|Matthew Henry's Concise Commentary|
5:26-33 Many will do an evil thing with daring, yet cannot bear to hear of it afterward, or to have it charged upon them. We cannot expect to be redeemed and healed by Christ, unless we give up ourselves to be ruled by him. Faith takes the Saviour in all his offices, who came, not to save us in our sins, but to save us from our sins. Had Christ been exalted to give dominion to Israel, the chief priests would have welcomed him. But repentance and remission of sins are blessings they neither valued nor saw their need of; therefore they, by no means, admitted his doctrine. Wherever repentance is wrought, remission is granted without fail. None are freed from the guilt and punishment of sin, but those who are freed from the power and dominion of sin; who are turned from it, and turned against it. Christ gives repentance, by his Spirit working with the word, to awaken the conscience, to work sorrow for sin, and an effectual change in the heart and life. The giving of the Holy Ghost, is plain evidence that it is the will of God that Christ should be obeyed. And He will surely destroy those who will not have Him to reign over them.
Verse 33. - But they, when they heard this, for when they heard that, they, A.V.; were minded for took counsel, A.V. and T.R. (ἐβούλοντο for ἐβουλεύοντο, as also Acts 15:39). The word for were cut to the heart (διέπριοντο) is found only here and in Acts 7:54, where the full phrase is given. It means literally, in the active voice, "to saw asunder," and is so used by the LXX. in 1 Chronicles 20:2. In Hebrews 11:37 it is the simple verb πρίω which is used; πρίω and several of its compounds are surgical terms.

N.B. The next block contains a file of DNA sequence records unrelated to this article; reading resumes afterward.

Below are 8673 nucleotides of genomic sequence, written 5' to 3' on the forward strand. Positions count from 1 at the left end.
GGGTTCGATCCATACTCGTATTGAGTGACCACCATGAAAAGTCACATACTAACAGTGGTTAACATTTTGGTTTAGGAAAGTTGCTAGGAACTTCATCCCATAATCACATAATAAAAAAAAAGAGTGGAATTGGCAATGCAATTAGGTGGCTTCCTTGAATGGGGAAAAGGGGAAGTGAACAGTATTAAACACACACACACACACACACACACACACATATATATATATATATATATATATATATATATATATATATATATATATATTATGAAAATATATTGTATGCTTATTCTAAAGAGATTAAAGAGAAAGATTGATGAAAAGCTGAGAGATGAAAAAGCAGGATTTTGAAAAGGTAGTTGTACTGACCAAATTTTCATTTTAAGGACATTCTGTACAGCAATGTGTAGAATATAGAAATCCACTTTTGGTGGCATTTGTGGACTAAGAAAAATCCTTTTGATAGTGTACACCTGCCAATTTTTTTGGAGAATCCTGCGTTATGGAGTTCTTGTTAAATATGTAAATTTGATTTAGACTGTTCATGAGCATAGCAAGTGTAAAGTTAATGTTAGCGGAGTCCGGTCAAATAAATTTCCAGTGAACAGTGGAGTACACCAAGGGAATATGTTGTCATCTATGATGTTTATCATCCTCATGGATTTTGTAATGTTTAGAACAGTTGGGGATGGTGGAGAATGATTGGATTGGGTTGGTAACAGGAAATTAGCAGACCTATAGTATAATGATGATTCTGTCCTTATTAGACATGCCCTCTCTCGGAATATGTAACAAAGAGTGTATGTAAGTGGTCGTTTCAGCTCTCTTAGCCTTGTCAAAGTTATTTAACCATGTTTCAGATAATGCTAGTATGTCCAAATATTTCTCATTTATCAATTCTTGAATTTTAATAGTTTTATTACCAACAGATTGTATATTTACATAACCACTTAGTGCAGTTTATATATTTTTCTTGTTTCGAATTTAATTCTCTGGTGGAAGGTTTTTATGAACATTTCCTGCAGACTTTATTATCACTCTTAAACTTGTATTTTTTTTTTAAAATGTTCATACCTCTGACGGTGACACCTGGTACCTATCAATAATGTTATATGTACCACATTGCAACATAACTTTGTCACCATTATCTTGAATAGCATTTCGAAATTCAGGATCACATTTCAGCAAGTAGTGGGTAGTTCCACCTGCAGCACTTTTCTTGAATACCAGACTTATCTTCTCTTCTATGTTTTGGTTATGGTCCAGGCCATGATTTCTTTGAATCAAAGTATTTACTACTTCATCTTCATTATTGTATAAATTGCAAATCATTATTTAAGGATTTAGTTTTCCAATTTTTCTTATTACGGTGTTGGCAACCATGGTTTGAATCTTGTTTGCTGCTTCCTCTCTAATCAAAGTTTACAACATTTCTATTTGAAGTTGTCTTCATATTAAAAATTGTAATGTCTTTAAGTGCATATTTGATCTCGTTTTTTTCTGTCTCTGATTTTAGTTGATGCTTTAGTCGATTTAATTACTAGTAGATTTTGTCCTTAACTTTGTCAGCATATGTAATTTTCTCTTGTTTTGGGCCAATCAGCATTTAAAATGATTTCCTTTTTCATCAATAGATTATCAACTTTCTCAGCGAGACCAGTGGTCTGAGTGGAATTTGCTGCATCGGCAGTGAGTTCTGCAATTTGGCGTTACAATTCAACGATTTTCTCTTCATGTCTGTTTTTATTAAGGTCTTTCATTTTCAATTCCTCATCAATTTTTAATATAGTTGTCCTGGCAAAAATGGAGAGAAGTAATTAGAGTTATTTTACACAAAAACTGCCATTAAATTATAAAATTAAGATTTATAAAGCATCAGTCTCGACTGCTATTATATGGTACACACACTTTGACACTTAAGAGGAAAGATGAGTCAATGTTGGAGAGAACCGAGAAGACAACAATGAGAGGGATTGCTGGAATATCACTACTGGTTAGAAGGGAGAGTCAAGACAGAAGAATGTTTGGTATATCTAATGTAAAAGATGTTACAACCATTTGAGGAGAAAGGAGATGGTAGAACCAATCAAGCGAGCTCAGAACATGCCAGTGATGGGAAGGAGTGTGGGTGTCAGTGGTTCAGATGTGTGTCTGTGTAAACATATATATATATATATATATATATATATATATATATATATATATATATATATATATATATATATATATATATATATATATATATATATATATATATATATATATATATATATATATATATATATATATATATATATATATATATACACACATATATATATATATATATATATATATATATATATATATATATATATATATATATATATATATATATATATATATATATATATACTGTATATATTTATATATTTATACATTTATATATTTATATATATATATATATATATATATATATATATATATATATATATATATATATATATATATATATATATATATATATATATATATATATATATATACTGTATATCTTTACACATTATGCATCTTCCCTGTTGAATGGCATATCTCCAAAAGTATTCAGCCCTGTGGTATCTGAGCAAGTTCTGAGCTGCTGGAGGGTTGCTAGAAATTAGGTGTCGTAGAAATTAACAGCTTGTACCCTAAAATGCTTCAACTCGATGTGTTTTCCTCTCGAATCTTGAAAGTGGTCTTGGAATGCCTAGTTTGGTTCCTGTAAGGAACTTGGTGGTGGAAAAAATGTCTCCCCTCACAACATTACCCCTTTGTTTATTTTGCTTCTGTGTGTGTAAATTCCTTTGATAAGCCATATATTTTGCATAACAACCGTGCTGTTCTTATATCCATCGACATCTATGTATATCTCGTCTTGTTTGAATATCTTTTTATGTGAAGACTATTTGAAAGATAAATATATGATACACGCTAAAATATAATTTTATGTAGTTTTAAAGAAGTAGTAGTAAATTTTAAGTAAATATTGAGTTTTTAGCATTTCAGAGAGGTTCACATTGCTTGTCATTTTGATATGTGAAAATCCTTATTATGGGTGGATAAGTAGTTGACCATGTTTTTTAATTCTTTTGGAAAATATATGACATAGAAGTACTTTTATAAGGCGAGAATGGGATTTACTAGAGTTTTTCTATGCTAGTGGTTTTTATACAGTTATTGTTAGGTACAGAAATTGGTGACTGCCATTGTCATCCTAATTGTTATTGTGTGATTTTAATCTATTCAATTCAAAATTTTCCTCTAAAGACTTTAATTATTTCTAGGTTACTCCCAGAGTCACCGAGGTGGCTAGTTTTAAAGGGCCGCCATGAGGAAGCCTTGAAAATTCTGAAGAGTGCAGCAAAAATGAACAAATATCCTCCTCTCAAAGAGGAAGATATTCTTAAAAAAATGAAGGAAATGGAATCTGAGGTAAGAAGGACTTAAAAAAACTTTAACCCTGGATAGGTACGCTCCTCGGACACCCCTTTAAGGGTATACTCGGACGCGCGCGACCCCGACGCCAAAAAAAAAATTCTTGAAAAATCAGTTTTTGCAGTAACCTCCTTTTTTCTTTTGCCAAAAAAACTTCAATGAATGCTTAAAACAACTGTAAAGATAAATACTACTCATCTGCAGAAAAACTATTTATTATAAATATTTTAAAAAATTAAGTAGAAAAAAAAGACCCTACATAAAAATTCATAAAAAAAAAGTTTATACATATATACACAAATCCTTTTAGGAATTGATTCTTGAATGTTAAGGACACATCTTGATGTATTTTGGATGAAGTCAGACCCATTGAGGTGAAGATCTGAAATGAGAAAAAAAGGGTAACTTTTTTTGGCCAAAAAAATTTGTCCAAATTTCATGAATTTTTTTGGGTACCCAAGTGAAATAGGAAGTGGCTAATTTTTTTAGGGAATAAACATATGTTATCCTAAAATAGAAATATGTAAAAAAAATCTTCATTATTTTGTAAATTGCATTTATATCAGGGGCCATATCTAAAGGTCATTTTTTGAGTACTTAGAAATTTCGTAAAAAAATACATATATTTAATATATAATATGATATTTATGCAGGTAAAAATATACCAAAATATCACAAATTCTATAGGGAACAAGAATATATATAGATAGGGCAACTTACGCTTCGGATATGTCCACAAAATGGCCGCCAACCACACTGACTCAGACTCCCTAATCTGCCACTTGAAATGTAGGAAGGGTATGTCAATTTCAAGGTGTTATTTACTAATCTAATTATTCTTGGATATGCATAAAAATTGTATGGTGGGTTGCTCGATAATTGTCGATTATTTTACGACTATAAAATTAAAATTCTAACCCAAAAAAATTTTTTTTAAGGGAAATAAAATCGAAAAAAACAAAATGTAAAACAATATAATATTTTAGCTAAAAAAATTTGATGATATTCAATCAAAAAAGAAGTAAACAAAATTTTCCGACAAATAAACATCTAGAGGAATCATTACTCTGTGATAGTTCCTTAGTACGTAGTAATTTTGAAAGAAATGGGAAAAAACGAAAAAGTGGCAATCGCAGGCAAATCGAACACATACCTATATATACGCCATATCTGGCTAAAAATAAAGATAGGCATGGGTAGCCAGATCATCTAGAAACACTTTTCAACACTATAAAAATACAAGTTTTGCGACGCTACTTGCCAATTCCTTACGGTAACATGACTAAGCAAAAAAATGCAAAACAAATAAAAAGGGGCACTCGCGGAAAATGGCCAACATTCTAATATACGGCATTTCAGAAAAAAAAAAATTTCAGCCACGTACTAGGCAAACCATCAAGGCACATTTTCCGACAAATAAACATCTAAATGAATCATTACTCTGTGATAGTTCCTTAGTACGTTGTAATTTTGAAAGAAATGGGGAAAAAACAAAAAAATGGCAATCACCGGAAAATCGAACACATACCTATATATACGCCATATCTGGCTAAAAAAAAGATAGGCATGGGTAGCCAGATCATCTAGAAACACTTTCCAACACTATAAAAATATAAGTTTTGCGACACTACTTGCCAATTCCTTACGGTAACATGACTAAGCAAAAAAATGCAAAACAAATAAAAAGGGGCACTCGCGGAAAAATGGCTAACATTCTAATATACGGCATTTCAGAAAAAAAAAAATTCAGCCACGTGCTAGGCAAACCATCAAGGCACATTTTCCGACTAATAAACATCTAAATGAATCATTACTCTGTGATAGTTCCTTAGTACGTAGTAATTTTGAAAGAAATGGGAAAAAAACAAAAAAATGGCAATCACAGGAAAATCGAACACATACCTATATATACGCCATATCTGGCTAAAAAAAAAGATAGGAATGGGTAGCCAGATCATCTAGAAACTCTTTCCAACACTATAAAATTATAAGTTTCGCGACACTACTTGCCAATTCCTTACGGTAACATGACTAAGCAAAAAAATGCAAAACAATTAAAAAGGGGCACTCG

Gill's Exposition of the Entire Bible
When they heard that,.... This defence of the apostles, in which they still insisted upon it, that they had been the crucifiers of Christ, and yet that he was raised from the dead, and exalted in heaven, and was a spiritual Saviour of men:
they were cut; to the heart, as if they had been cut asunder with a saw; the Ethiopic version renders it, "they were angry", and "gnashed with their teeth", as if a saw was drawn to and fro; they were filled with rage and madness:
and took counsel to slay them; not in a legal and judicial way, but in a private manner, or by force; stirring up the zealots to rise up against them, and dispatch them at once, as blasphemers and heretics.
Jamieson-Fausset-Brown Bible Commentary
33. cut to the heart and took—"were taking."
counsel to slay them—How different this feeling and the effect of it from that "pricking of the heart" which drew from the first converts on the day of Pentecost the cry, "Men and brethren, what shall we do?" (Ac 2:37). The words used in the two places are strikingly different.
Acts 5:33 Parallel Commentaries
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